Williamstown FC - History

To view premiership teams click www.williamstown.com.au/premiership-photos

The Williamstown Football Club was formed in 1864. It is the fourth oldest Australian Rules football club in Australia, with only Melbourne (1858), Geelong (1859) and Carlton (1864, the same year) being older. Other clubs in that era to subsequently form were South Yarra, Albert Park, Royal Park, Brunswick, University, Warehouseman’s, Kyneton, Ballarat, Sandridge, Hotham (North Melbourne) and Belfast (Port Fairy).

The first ground used by Williamstown was the Market Reserve, opposite St Mary's Catholic Church, and bounded by Cecil, Cole and Hanmer Streets. This was before the girls school was built alongside South Williamstown State School. It was not a good surface for football and was often criticized by visitors. The ground was shared with another club called Battery United. In 1879, the Williamstown Council granted the Club use of the Gardens (now Fearon) Reserve, then regarded as one of the best grounds in the Colony, but not on a permanent basis because other functions were held there. Williamstown and Battery United amalgamated in 1882 under the Williamstown name. Williamstown's first official match as a senior club in 1884 was played at Fearon Reserve on May 3 against Fitzroy, which had joined the VFA that year. It was Fitzroy's first recorded game, and resulted in a win, 2 goals to Williamstown's none.  

The Victorian Football Association (VFA) was formed on May 7, 1877, and, up until 1884, when admitted as a full senior member of the VFA, the Club had senior/junior status and games were organised on a fairly ad hoc basis between the different Clubs with the result that sometimes Clubs did not play for two or three weeks.

Williamstown's original colours were black and yellow and, when Richmond was admitted to the VFA in 1885, a blue sash was added to the jumper. 

Because of the money from football crowds, in 1886 the Williamstown Cricket Club invited the Football Club to share their ground at Point Gellibrand, an offer which was declined. The Cricket Club then formed their own team, South Williamstown, and was accepted into the VFA immediately. Both Football Clubs had the same vice-presidents and patrons in many instances, but never played each other in the two seasons they both existed because of the arranged matches rather than a drawn fixture, which did not occur until 1888.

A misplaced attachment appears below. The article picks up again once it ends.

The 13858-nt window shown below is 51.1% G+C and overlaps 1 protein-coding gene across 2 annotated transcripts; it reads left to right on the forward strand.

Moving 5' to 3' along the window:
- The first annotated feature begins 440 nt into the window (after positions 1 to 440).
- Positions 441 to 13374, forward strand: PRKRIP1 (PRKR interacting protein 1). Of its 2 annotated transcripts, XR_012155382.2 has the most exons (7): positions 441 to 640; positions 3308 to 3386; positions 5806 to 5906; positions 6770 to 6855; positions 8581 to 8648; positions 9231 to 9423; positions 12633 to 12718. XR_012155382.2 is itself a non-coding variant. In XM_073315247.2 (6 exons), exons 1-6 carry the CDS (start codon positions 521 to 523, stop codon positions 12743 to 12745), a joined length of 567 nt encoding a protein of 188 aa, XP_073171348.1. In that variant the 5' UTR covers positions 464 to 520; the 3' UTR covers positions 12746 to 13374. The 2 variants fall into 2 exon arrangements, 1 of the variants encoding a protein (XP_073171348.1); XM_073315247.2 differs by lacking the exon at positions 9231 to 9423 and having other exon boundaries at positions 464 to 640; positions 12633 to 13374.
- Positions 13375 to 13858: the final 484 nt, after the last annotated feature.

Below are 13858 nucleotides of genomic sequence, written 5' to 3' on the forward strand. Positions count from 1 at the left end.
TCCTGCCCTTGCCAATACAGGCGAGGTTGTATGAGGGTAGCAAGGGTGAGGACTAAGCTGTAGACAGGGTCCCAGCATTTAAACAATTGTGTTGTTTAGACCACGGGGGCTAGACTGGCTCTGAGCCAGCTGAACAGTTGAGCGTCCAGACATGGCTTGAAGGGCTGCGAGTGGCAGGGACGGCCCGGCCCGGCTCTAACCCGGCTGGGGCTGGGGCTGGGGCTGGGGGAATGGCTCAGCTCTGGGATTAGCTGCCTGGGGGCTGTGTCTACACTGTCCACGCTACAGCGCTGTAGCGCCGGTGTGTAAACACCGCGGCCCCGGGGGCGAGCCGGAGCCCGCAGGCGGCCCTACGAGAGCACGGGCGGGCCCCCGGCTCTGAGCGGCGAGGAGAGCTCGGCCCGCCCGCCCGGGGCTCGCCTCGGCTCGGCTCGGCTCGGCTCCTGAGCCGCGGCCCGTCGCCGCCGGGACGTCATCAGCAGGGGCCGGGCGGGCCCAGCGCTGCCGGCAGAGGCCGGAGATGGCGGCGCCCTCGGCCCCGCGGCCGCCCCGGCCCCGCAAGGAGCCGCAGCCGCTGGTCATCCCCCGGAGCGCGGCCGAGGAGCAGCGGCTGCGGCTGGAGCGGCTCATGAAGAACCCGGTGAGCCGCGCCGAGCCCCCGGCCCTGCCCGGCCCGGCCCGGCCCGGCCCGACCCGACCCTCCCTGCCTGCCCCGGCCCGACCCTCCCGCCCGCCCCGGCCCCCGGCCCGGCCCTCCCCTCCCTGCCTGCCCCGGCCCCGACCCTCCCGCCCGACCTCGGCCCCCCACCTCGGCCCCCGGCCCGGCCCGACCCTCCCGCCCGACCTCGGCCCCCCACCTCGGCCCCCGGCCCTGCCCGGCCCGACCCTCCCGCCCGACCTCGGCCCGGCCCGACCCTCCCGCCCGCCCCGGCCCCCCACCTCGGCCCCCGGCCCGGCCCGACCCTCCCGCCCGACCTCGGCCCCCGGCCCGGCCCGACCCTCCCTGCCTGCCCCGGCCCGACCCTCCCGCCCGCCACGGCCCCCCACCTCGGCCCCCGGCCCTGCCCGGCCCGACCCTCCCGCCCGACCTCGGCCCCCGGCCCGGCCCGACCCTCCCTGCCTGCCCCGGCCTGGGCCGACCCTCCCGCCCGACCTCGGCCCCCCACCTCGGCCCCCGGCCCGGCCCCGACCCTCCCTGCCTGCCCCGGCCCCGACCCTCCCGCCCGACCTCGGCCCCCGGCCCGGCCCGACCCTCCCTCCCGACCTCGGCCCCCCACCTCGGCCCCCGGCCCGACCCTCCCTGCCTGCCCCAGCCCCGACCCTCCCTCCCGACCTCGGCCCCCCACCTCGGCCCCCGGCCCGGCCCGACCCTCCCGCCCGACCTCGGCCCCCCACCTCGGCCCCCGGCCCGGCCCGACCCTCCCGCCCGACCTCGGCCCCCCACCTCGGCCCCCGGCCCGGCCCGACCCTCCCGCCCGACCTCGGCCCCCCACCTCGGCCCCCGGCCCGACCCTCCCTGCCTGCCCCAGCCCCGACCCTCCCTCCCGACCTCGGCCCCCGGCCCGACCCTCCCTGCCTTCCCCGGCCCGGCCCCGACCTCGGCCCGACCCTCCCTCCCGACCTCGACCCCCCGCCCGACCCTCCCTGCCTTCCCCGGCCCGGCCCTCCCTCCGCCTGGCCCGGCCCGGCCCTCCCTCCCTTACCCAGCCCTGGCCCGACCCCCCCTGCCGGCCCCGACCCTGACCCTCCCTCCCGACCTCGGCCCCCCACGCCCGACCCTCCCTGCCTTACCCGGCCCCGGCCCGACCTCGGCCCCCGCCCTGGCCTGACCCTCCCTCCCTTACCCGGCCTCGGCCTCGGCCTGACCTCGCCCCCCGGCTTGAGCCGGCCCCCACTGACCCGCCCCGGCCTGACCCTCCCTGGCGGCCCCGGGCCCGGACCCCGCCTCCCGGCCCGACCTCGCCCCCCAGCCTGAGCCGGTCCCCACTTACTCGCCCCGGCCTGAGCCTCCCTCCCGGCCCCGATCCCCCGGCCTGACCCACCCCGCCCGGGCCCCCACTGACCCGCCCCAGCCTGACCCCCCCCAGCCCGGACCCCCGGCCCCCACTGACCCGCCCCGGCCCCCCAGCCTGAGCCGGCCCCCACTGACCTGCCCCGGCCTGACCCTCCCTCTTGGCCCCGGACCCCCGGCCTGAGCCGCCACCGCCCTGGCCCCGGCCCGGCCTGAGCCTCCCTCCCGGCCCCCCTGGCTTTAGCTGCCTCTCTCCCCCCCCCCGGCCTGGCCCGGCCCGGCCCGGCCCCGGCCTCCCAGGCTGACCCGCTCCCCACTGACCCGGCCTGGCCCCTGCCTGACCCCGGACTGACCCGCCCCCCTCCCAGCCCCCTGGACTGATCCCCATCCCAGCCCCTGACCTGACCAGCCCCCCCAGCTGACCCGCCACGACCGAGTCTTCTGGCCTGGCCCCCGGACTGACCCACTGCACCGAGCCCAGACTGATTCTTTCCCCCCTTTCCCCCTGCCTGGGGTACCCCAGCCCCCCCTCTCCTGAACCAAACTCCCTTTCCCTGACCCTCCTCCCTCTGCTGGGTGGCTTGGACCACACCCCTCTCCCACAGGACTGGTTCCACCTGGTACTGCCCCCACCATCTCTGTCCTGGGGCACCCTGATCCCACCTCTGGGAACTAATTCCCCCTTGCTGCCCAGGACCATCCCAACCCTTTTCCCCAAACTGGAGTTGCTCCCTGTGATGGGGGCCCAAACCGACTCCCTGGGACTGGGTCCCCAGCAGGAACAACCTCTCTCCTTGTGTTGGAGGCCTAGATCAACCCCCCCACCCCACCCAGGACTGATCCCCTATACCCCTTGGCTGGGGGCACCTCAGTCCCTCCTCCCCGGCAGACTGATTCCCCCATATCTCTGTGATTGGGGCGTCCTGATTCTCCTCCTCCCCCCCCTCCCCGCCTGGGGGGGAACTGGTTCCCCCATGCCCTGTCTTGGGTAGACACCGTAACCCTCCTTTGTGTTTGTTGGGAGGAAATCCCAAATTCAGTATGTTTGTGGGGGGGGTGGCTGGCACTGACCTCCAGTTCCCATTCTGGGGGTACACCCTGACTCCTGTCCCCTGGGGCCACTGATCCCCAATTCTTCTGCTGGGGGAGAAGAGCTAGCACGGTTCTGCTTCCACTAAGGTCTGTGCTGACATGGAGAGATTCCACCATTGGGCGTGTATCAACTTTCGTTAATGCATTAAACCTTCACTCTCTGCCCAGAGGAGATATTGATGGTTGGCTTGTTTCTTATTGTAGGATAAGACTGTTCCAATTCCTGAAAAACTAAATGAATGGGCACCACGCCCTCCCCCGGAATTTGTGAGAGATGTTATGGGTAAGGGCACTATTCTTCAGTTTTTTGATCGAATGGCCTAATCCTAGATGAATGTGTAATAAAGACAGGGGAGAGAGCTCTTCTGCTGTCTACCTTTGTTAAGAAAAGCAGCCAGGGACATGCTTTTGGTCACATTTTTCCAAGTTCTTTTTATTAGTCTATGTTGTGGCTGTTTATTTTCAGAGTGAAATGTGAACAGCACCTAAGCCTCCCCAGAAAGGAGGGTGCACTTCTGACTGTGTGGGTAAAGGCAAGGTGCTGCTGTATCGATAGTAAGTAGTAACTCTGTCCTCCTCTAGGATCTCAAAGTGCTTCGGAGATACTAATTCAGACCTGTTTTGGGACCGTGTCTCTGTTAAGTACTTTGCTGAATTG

By 1887 there were 18 clubs in the VFA and amalgamations were ordered. Williamstown and South Williamstown combined and adopted the present cricket ground as its playing headquarters. South Williamstown's colours were blue and white, and the now famous Williamstown colours of blue and gold came into existence through the blue of South Williamstown and the gold of the original Williamstown.

Williamstown finished last in their first senior season in the eight-club VFA, winning only two games, losing eight and having three draws from 13 encounters. They showed improvement over the next three seasons, and managed third place in 1888 with thirteen victories and a draw from 19 matches, behind only South Melbourne and Geelong in the 16-team competition. Eight clubs left the VFA in 1896 to form the VFL, leaving only North Melbourne, Port Melbourne, Footscray, Richmond and Williamstown. Brunswick was admitted in 1897 to make a six-club competition.  

Williamstown won its first premiership in 1907 under captain-coach Paddy Noonan. They won 17 of their 20 matches, winning the grand final against West Melbourne, 7.10 to 3.16 at the East Melbourne Cricket Ground, which is now the site of the Jolimont railyards. Top players in that premiership year were Alley, Garbutt, Reitman, the Caldwell brothers, Gibbs and McKay. The leading goalkicker was Bill Lambert. 

Williamstown were successful again in 1921 to take their second flag under captain-coach Jim 'Ginger' Caldwell, a youngster in the 1907 team, defeating Footscray, 8.9 to 5.9 at Fitzroy's Brunswick Street ground. Good players of that season were Jim McAuliffe, who kicked 63 goals, 'Corker' Jamieson, Haughton, Munro, Carpenter and Norm McDonald. 

After making the finals in the next three seasons, Williamstown fell away before finishing third in 1930. It came last in 1938 in one of the worst years in the club’s history and was on the brink of disaster, winning only two games. It had also finished last in 1934 and 35 and near last in 1933, 36 and 37. Secretary Larry Floyd and financial-backer Bill Dooley (great-grandfather of Leigh and Paul) lured Gordon 'Butch' Ogden as captain-coach in 1939 from Melbourne FC, who led the team to the premiership with a nine-point victory over Brunswick at the MCG, 14.20 to 14.11, before a crowd of almost 50,000. Top players in that year were Colin Wilcox, Arthur Cutting, 'Tarzan' Glass, Eddie Deller and champion goalkicker, 'Soapy' Vallence, who kicked 113 goals that season.